Tuesday, April 29, 2014


I remember as a boy reading a gripping account of the 1956 collision of two passenger ships off the coast of Nantucket, the Andrea Doria and the Stockholm. The book, Collision Course, was a best-seller, and deservedly so.

The author, Alvin Moscow, told his tale in a straight-ahead journalistic style (he was a former New York Times and AP reporter), shifting from ship to ship, bridge to bridge, explaining the fateful decisions, or nondecisions, that led up to the disaster.*

(* In doing so, Moscow was likely following the blueprint of Walter Lord’s best-selling Night to Remember, which details a more famous maritime collision, between the RMS Titanic and a Newfoundland iceberg. Night was published just a year before the Andrea Doria-Stockholm tragedy.)

Ever after, the phrase “Collision Course” was mated in my mind with Alvin Moscow’s riveting tale.

Flash forward many years. I was wandering the bookstalls of London’s Heathrow Airport looking for a paperback to help pass the 11 airborne hours from London to Los Angeles. I settled on a Jack Higgins thriller titled Solo about a concert pianist who moonlighted as a contract assassin. Seriously.

The choice was good. The pages turned in tandem with the great globe below, and Higgins’ climactic finale arrived just as we dropped into the LAX glide path.

What made Solo such sure-fire fun for me was the fact (obvious from chapter two) that Higgins had crafted a classic collision course story. Chapter one introduced the lethal virtuoso. Chapter two brought on a special forces bloke charged with hunting him down. Hero and antihero, both top-drawer assassins. And, as simple as that, the “game was afoot,” as Holmes would say. In reading terms, the hook was set and I was happily being played by an old pro.

Of course I’d read, and watched, the collision course formula applied a thousand times before, on TV, in movies and stories. Holmes vs. Moriarty, Superman vs. Lex Luthor, Captain Marvel vs. Dr. Sivana, Batman vs. the Joker, North vs. South, Cavalry vs. Indians. And in a thousand action movies—boxing, samurai, spy vs. spy, even understudy vs. leading lady. Always the formula worked, but it never coalesced in my mind as a story structure until Higgins’ Solo. When it did, it turned on a lightbulb thought: “I want to write one of these!”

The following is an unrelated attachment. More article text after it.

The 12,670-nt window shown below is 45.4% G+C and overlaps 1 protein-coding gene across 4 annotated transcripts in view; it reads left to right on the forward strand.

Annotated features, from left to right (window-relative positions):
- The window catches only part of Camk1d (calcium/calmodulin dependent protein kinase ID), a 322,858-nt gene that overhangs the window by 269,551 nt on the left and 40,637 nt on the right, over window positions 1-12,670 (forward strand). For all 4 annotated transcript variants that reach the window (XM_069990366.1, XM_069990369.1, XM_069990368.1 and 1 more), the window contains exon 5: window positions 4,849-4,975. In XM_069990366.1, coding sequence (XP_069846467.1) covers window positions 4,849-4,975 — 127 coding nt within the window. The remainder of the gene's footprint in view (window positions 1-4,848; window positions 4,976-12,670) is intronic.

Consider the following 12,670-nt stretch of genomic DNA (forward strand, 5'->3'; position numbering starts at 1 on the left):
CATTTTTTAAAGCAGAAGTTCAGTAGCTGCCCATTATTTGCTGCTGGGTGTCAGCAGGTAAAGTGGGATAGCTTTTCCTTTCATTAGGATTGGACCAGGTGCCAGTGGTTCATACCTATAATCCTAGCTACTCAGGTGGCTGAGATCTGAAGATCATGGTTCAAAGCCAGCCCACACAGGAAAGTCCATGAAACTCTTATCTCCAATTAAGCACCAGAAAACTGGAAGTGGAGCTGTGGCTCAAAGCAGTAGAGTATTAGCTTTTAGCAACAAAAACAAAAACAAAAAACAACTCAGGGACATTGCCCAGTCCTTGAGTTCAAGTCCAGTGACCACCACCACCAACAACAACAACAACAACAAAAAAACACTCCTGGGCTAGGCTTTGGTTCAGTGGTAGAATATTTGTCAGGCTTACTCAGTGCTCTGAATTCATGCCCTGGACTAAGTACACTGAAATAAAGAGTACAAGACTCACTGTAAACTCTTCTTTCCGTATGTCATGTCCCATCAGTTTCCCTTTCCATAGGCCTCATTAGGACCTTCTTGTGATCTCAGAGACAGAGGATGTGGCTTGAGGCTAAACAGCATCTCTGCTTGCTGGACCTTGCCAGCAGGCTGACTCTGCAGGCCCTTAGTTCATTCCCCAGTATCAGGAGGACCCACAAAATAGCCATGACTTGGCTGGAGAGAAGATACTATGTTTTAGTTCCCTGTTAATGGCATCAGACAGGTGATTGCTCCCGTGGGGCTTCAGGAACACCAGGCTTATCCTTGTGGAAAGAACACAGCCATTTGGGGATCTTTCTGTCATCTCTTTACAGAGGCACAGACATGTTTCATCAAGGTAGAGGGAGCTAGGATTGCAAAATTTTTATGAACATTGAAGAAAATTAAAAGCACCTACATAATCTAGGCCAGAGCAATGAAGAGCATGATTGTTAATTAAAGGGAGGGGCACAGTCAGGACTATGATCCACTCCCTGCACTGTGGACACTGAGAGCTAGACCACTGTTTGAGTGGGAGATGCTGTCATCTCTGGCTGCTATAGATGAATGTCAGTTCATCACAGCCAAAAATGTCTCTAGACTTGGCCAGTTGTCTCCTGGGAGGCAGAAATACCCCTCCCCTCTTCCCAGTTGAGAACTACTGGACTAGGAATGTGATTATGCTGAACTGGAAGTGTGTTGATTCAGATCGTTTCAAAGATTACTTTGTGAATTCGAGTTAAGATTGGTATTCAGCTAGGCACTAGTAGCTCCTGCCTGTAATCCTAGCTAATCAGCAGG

Reading The Virginian several years later sharpened that resolve.

Owen Wister, an Easterner and Harvard classmate of Teddy Roosevelt, is generally credited with creating the western novel—and the iconic western hero. His “Virginian” (played by Gary Cooper in the 1929 film) was the fully fleshed prototype of all those rangy, rough-hewn paragons later enshrined in the works of genre masters like Zane Grey, Max Brand, Luke Short, Ernest Haycox and Louis L’Amour.
More to my point, Wister’s 1902 novel also contained a series of recurring and escalating duels between hero and antagonist—the Virginian and Trampas—each time with higher stakes until the final showdown, which marshaled all the signature elements of High Noon.

A collision course story, The Virginian, if ever there was one.

My turn at bat came years later, after a surprising run of good reviews for my first novel, Lair of the Fox. Publishers were suddenly interested in me. What was my next book? they wondered.

I didn’t have one. So I thought of Higgins and Wister. Why not update that plot, two guys on a Cold War collision course? White hat vs. black hat. Better yet, have them switch hats, defect to each other’s country. Cossack vs. Cowboy. Pitted against one another in a series of escalating showdowns, each time with different weaponry, all laid out in easy-to-follow symmetry, chapter by chapter.

A plot came together swiftly in my mind, set against a high-stakes political backdrop. I wrote a 10-page synopsis, followed by a 10-page sample chapter, and shot it off to my impatient agent.

That brief proposal, which would eventually culminate in DUEL OF ASSASSINS, was (and still is) the single most lucrative piece of writing I have ever produced. Those 20 pages landed me a two-book contract that exceeded even my fantasies. (Reverses of fortune in my writing career were lurking not far down the road, but that’s another story.)

I had the idea, I had the contract. I only had to write the book. Not a small matter. So I set to work. Well, not really. I quit my job and set off on a research trip.

But eventually it got written. More than a year later, I was able to hand an advance reading copy to a colleague, best-selling mystery writer T. Jefferson Parker (see my blog post, “A Good Writer Who Keeps Getting Better”) and ask him if he’d be willing to read it and maybe give me a quote.

“Tell me one thing,” Jeff said, staring at my title, Duel of Assassins, “does it contain an actual duel?”

“Yes,” I was able to answer, “with fencing masks and sabers, and described play-by-play from en garde to touché.”

Jeff’s generous quote appears on the cover of the current ebook edition, just out on Kindle. To read it, and all the many words that follow inside, I invite you to click on this Duel of Assassins link and give it a download.

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